CINCINNATI, Dec. 7— John Langdon Caskey, professor emeritus of classical archeology at the University of Cincinnati, died Friday of amyotrophic laterial sclerosis, commonly known as Lou Gehrig's Disease. He was 72 years old. Dr. Caskey directed the American School of Classical Studies in Athens from 1949 to 1959. He led the excavation of Lerna, the legendary site of Hercules's conquest of the nine-headed monster, Hydra, and is credited with exposing the House of Tiles as a clue to early Helladic culture. The building, named for its roof of rectangular terra cotta slabs, is said to have been built in the second millennium B.C. It is about six miles south of the modern town of Argos, and is considered one of Greece's foremost neolithic and Bronze Age settlements, dating to 6,000 B.C. His discoveries in the excavation of the island of Kea led to a new study of Aegean beliefs and cult practices. On that Greek island, a temple and several statues of ancient deities were uncovered. Dr. Caskey headed the University of Cincinnati classics department from 1959 to 1972. He was the 1980 winner of the Gold Medal for Distinguished Archeological Achievement by the Archeological Institute of America.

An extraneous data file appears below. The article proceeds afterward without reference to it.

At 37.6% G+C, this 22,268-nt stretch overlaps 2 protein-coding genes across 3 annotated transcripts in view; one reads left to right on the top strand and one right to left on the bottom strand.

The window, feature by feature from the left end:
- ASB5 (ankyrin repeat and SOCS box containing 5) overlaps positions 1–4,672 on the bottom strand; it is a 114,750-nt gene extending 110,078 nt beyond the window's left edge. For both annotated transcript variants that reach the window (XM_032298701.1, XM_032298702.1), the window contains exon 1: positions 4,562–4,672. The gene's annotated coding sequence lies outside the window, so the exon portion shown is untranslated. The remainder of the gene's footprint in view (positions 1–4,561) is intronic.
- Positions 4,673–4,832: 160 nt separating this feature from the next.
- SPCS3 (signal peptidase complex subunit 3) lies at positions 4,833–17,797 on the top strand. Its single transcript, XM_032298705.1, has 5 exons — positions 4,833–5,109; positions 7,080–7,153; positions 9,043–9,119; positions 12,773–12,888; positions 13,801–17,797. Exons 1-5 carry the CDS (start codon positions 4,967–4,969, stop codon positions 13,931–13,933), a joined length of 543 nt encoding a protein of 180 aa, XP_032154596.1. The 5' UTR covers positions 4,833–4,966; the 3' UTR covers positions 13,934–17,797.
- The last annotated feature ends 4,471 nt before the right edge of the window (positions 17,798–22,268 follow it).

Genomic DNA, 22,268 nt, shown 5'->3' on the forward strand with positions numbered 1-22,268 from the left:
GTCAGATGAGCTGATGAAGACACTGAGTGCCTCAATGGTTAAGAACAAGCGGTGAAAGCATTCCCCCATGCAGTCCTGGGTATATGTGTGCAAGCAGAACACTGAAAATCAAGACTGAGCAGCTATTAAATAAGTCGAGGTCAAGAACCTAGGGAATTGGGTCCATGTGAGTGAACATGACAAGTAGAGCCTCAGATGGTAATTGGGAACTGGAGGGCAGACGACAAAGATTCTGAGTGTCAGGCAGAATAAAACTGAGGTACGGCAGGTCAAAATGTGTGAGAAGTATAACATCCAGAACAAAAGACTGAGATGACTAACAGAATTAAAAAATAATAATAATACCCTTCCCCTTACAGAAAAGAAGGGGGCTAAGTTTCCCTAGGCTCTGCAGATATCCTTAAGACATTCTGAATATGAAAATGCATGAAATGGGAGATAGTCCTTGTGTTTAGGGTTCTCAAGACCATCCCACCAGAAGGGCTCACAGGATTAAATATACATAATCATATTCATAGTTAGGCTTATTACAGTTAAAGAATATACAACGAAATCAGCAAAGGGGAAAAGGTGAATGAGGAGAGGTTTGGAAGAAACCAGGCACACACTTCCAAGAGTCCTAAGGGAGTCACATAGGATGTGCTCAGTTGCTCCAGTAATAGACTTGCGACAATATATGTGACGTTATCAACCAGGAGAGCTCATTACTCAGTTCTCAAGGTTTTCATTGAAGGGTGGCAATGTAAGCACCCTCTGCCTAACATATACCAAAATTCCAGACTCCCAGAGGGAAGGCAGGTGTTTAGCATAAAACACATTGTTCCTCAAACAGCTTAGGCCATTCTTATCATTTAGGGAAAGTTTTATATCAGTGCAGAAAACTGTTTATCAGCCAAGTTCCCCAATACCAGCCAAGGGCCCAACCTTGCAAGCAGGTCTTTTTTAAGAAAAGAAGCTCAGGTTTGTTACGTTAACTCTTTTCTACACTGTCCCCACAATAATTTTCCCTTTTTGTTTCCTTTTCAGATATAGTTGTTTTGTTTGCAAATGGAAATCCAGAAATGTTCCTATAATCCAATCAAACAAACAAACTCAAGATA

- Cline 2012, p. 202: "The House of the Tiles was named for the enormous quantity of fired clay roof tiles associated with the building. It was built of mud brick over a substantial stone foundation course (ca. 12 x 25 m), with traces of wood-sheathed doorjambs and stucco-plastered walls in some rooms. It was two stories high, as indicated by traces of stairways, and may have had several verandas upstairs, partially covered by a pitched roof, as suggested by Shaw (1990). The House of the Tiles was preceded by an earlier structure of similar type, House BG. Those buildings sometimes also incorporated elaborate clay hearths that are decorated with stamped-seal impressions."
- Overbeck 1969, p. 5.
- Shaw 1987, pp. 59–79.
- Pullen 2008, pp. 36, 43 (Endnote #22): "A corridor house is a large, two-story building consisting of two or more large rooms flanked by narrow corridors on the sides. Some of those corridors held staircases; others were used for storage."